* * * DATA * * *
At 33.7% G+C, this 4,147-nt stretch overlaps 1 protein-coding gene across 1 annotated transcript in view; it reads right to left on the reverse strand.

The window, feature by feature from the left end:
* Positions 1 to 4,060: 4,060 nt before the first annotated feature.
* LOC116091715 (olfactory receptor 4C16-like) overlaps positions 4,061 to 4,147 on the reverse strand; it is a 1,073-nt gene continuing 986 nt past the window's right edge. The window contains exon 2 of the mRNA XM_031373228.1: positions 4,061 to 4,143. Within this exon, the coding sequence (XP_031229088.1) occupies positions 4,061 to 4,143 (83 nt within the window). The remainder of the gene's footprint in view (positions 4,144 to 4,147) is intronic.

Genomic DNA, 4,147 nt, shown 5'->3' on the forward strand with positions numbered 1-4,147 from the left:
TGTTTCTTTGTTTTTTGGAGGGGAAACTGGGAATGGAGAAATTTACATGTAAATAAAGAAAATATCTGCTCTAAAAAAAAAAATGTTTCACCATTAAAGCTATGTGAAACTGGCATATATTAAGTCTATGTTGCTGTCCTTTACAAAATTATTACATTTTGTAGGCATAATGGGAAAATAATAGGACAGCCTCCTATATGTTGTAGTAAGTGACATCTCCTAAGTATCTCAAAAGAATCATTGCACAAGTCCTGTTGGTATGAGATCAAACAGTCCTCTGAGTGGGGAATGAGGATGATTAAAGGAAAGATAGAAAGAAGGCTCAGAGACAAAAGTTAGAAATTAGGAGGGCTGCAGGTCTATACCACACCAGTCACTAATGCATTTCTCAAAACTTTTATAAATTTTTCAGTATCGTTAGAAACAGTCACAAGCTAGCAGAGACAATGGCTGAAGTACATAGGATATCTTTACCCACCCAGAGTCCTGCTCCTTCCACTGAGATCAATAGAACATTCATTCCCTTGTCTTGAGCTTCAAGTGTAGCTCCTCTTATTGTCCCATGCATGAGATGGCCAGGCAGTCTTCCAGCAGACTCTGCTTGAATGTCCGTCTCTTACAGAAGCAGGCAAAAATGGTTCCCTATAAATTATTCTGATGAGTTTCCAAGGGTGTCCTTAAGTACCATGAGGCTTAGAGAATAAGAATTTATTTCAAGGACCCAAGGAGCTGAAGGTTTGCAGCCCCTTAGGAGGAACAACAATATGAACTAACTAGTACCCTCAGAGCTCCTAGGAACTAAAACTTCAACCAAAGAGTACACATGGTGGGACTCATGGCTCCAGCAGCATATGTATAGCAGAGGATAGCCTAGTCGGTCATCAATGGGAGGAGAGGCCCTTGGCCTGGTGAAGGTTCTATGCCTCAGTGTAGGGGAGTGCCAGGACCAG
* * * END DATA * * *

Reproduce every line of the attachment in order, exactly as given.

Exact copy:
At 33.7% G+C, this 4,147-nt stretch overlaps 1 protein-coding gene across 1 annotated transcript in view; it reads right to left on the reverse strand.

The window, feature by feature from the left end:
* Positions 1 to 4,060: 4,060 nt before the first annotated feature.
* LOC116091715 (olfactory receptor 4C16-like) overlaps positions 4,061 to 4,147 on the reverse strand; it is a 1,073-nt gene continuing 986 nt past the window's right edge. The window contains exon 2 of the mRNA XM_031373228.1: positions 4,061 to 4,143. Within this exon, the coding sequence (XP_031229088.1) occupies positions 4,061 to 4,143 (83 nt within the window). The remainder of the gene's footprint in view (positions 4,144 to 4,147) is intronic.

Genomic DNA, 4,147 nt, shown 5'->3' on the forward strand with positions numbered 1-4,147 from the left:
TGTTTCTTTGTTTTTTGGAGGGGAAACTGGGAATGGAGAAATTTACATGTAAATAAAGAAAATATCTGCTCTAAAAAAAAAAATGTTTCACCATTAAAGCTATGTGAAACTGGCATATATTAAGTCTATGTTGCTGTCCTTTACAAAATTATTACATTTTGTAGGCATAATGGGAAAATAATAGGACAGCCTCCTATATGTTGTAGTAAGTGACATCTCCTAAGTATCTCAAAAGAATCATTGCACAAGTCCTGTTGGTATGAGATCAAACAGTCCTCTGAGTGGGGAATGAGGATGATTAAAGGAAAGATAGAAAGAAGGCTCAGAGACAAAAGTTAGAAATTAGGAGGGCTGCAGGTCTATACCACACCAGTCACTAATGCATTTCTCAAAACTTTTATAAATTTTTCAGTATCGTTAGAAACAGTCACAAGCTAGCAGAGACAATGGCTGAAGTACATAGGATATCTTTACCCACCCAGAGTCCTGCTCCTTCCACTGAGATCAATAGAACATTCATTCCCTTGTCTTGAGCTTCAAGTGTAGCTCCTCTTATTGTCCCATGCATGAGATGGCCAGGCAGTCTTCCAGCAGACTCTGCTTGAATGTCCGTCTCTTACAGAAGCAGGCAAAAATGGTTCCCTATAAATTATTCTGATGAGTTTCCAAGGGTGTCCTTAAGTACCATGAGGCTTAGAGAATAAGAATTTATTTCAAGGACCCAAGGAGCTGAAGGTTTGCAGCCCCTTAGGAGGAACAACAATATGAACTAACTAGTACCCTCAGAGCTCCTAGGAACTAAAACTTCAACCAAAGAGTACACATGGTGGGACTCATGGCTCCAGCAGCATATGTATAGCAGAGGATAGCCTAGTCGGTCATCAATGGGAGGAGAGGCCCTTGGCCTGGTGAAGGTTCTATGCCTCAGTGTAGGGGAGTGCCAGGACCAG